Colossal Cave Mountain Park is located about 25 miles southeast of Tucson. In addition to the cave, there is a working ranch with riding stables, hiking trails and a very small.
First, we went to the the gift shop where we purchased tickets for the tour of the cave. The one we chose takes about 50 minutes. They have exploratory type tours that are 3 hours or longer and involve a strenuous route. The Civilian Conservation Corps built the walkways, stairways, and installed railways and electrical lighting in Colossal Cave in the 1930s. This is the route that we took through the cave (the easy one!)
The gift shop had an interesting display of items that we perused while waiting for our tour to start. Check out these fossils.
Also in the visitor center/gift shop is a display of a well-known legend of 4 thieves who robbed a train and used the cave as a hideout. The sheriff and posse waited outside the cave entrance for 4 days expecting to capture the outlaws when they ran out of supplies. Unbeknownst to the law, the thieves exited the cave by crawling through a tunnel, went to town, and eventually started bragging about their exploits. A townsperson rode out to the sheriff to tell him; resulting in a shootout between the opposing parties. Three of the thieves were killed and the 4th went to the prison in Yuma for 18 years. When he got out of prison, the sheriff watched him closely. The story goes that the train robber visited the Colossal Cave again, claimed the gold, and escaped yet again. All the sheriff found were empty money bags.
We met out tour guide at the front of the cave. There were 8 of us on the tour. The tours are not pre-scheduled and are started based the number of individuals that arrive.
Artifacts were left by the Hohokam who used the cave for shelter from 950-1450 AD. The black on the top of the cave in this photo is where fires were built during that time period.
Below are some other interesting formations we saw during our tour.
There are many side tunnels that provide several other exits from the cave.
The cave was re-discovered in the the late 1870s by a local rancher. In the early 1900s, Franklin Schmidt purchased the land and provided tours through the cave.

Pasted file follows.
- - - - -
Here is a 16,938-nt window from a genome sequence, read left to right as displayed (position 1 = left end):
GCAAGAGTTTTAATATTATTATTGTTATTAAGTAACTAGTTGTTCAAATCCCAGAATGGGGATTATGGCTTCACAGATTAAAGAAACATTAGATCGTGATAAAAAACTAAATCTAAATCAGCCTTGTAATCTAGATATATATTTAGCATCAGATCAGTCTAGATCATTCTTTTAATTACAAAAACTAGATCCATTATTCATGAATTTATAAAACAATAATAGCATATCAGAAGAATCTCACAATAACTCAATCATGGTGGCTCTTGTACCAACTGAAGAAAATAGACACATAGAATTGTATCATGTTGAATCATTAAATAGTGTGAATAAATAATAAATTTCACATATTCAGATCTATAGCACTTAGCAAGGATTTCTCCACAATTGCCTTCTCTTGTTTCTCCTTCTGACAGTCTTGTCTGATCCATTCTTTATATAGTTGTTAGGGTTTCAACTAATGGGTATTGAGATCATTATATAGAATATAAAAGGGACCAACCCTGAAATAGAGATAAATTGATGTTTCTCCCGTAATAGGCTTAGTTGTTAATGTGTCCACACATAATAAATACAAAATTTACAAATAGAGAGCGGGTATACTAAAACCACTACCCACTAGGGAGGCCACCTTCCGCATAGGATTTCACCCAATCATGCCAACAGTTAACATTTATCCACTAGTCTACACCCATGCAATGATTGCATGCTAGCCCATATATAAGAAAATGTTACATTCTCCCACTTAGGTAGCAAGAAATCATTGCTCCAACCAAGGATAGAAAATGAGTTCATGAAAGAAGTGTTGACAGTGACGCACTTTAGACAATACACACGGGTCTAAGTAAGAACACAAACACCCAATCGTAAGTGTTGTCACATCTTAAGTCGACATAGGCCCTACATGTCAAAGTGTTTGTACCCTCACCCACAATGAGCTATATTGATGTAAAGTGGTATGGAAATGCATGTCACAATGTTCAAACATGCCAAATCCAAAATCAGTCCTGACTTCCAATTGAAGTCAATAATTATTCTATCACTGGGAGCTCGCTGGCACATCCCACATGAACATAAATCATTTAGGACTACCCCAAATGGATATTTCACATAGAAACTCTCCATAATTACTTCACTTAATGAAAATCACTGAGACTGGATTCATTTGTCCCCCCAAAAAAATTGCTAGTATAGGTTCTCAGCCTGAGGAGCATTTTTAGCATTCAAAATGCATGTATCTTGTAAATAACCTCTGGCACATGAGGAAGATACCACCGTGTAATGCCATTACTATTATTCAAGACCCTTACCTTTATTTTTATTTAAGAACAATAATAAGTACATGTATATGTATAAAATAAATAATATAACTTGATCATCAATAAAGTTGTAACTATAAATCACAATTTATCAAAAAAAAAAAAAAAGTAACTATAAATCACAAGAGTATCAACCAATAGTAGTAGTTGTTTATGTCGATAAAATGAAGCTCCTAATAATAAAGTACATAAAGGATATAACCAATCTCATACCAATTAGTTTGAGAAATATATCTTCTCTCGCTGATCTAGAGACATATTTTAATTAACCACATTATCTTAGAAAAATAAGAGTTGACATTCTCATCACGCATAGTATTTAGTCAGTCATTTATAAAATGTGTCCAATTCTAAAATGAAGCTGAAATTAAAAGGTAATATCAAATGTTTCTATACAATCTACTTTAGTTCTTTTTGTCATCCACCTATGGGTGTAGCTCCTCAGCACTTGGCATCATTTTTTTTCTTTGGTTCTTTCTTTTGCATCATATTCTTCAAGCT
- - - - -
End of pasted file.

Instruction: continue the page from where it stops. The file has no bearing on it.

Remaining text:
This sculpture is a tribute to the Civilian Conservation Corps (CCC) who worked in the cave from 1934-37.
View of the park from the gift shop.
We drove to the area of the La Posta Quemada Ranch.
After eating a picnic lunch there, we some exploring along the Bundrik Hiking Trail with our doggy, Sadie.
Near the ranch is the Desert Spoon Fresh-Air Cafe, a butterfly garden, an enclosed tortoise habitat, and a one-room museum of the CCC. The workers of the CCC did much of the work in our national parks and monuments that enable us to enjoy these amazing treasures today. Their work was dangerous and difficult. In the 1930w, the workers were paid approximately $30 a month; $25 of it was sent home to their families and the workers kept $5 a month as spending money.
We continued onto this trail.
We have seen a couple of these, but they are quite rare (saguaro crest).
Sadie and I sitting on a mesquite tree.
"The Cowboy" by Buck McCain, in tribute to a special breed. 1996. And that's my cowboy standing next to him!
On our way out of the park, we encountered some livestock!
Admission to Colossal Cave Mountain Park is $5/vehicle for a day use fee. The tour of the cave is $13/adults. Our Tucson Attractions Passbook Savings coupon got us a buy-one-get-one-free admission. We enjoyed the tour of the cave and hiking on the beautiful grounds of the park. Check out their website for additional information.